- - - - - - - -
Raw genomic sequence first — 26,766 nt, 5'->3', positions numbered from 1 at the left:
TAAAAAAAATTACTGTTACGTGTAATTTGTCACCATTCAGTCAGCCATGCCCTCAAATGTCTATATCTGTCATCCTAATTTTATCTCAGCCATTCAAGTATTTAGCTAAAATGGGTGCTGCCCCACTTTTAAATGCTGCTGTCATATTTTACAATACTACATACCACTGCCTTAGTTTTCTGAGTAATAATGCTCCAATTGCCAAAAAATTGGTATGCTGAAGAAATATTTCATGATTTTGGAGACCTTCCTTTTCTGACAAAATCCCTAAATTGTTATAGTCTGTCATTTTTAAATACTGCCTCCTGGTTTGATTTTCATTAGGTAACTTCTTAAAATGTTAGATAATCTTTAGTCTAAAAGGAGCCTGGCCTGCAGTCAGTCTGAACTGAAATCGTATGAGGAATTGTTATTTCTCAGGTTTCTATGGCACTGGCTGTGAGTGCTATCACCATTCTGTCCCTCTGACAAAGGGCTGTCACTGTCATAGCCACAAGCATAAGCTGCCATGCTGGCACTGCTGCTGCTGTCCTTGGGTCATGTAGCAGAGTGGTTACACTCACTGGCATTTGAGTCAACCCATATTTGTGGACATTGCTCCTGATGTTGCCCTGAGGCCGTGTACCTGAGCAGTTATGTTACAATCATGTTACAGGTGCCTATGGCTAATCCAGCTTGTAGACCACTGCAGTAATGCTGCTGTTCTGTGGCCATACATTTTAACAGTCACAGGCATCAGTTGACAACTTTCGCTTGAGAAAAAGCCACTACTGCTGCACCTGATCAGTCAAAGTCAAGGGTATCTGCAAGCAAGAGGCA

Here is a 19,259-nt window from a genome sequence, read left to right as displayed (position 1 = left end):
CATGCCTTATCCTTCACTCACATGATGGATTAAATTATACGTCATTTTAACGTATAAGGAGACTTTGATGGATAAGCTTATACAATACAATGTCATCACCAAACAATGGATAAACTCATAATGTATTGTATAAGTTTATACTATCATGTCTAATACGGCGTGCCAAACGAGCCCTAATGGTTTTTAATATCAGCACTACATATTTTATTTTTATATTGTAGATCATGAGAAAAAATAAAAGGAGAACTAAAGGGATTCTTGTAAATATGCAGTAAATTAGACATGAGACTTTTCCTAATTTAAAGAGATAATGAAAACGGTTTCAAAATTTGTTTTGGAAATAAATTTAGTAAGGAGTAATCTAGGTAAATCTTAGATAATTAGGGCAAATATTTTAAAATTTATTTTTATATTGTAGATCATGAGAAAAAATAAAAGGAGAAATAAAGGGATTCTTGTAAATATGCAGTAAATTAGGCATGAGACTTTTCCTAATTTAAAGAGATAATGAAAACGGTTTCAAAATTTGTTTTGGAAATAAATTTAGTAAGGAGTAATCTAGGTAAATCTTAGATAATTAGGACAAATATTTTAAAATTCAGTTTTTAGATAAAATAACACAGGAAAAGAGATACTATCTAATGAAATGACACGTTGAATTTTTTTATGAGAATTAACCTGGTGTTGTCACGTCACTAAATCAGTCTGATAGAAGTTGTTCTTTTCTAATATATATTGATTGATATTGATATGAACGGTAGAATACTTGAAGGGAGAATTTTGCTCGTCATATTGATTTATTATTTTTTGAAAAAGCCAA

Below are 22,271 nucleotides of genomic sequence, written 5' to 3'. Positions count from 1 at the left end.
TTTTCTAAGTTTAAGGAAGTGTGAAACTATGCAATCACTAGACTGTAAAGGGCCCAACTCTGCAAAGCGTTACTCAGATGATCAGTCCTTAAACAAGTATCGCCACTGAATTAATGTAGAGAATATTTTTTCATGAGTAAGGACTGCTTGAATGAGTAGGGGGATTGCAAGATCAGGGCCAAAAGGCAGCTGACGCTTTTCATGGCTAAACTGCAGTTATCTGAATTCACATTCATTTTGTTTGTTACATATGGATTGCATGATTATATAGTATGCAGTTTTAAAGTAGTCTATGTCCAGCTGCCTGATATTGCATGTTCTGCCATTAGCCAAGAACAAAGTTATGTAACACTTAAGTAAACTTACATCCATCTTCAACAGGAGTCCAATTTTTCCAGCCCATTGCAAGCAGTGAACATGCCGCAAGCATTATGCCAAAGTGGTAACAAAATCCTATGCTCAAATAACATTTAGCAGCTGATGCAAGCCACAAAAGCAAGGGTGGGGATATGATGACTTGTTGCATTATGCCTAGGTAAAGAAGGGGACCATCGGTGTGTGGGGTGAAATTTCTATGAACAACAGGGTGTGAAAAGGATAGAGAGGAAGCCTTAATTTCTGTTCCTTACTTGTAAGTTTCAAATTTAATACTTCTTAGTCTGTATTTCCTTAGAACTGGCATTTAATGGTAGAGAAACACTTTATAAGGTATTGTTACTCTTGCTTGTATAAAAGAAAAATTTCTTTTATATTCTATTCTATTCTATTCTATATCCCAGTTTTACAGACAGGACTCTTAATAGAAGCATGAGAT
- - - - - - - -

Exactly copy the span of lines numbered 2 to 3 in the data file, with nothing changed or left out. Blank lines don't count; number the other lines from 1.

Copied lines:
TAAAAAAAATTACTGTTACGTGTAATTTGTCACCATTCAGTCAGCCATGCCCTCAAATGTCTATATCTGTCATCCTAATTTTATCTCAGCCATTCAAGTATTTAGCTAAAATGGGTGCTGCCCCACTTTTAAATGCTGCTGTCATATTTTACAATACTACATACCACTGCCTTAGTTTTCTGAGTAATAATGCTCCAATTGCCAAAAAATTGGTATGCTGAAGAAATATTTCATGATTTTGGAGACCTTCCTTTTCTGACAAAATCCCTAAATTGTTATAGTCTGTCATTTTTAAATACTGCCTCCTGGTTTGATTTTCATTAGGTAACTTCTTAAAATGTTAGATAATCTTTAGTCTAAAAGGAGCCTGGCCTGCAGTCAGTCTGAACTGAAATCGTATGAGGAATTGTTATTTCTCAGGTTTCTATGGCACTGGCTGTGAGTGCTATCACCATTCTGTCCCTCTGACAAAGGGCTGTCACTGTCATAGCCACAAGCATAAGCTGCCATGCTGGCACTGCTGCTGCTGTCCTTGGGTCATGTAGCAGAGTGGTTACACTCACTGGCATTTGAGTCAACCCATATTTGTGGACATTGCTCCTGATGTTGCCCTGAGGCCGTGTACCTGAGCAGTTATGTTACAATCATGTTACAGGTGCCTATGGCTAATCCAGCTTGTAGACCACTGCAGTAATGCTGCTGTTCTGTGGCCATACATTTTAACAGTCACAGGCATCAGTTGACAACTTTCGCTTGAGAAAAAGCCACTACTGCTGCACCTGATCAGTCAAAGTCAAGGGTATCTGCAAGCAAGAGGCA

Here is a 19,259-nt window from a genome sequence, read left to right as displayed (position 1 = left end):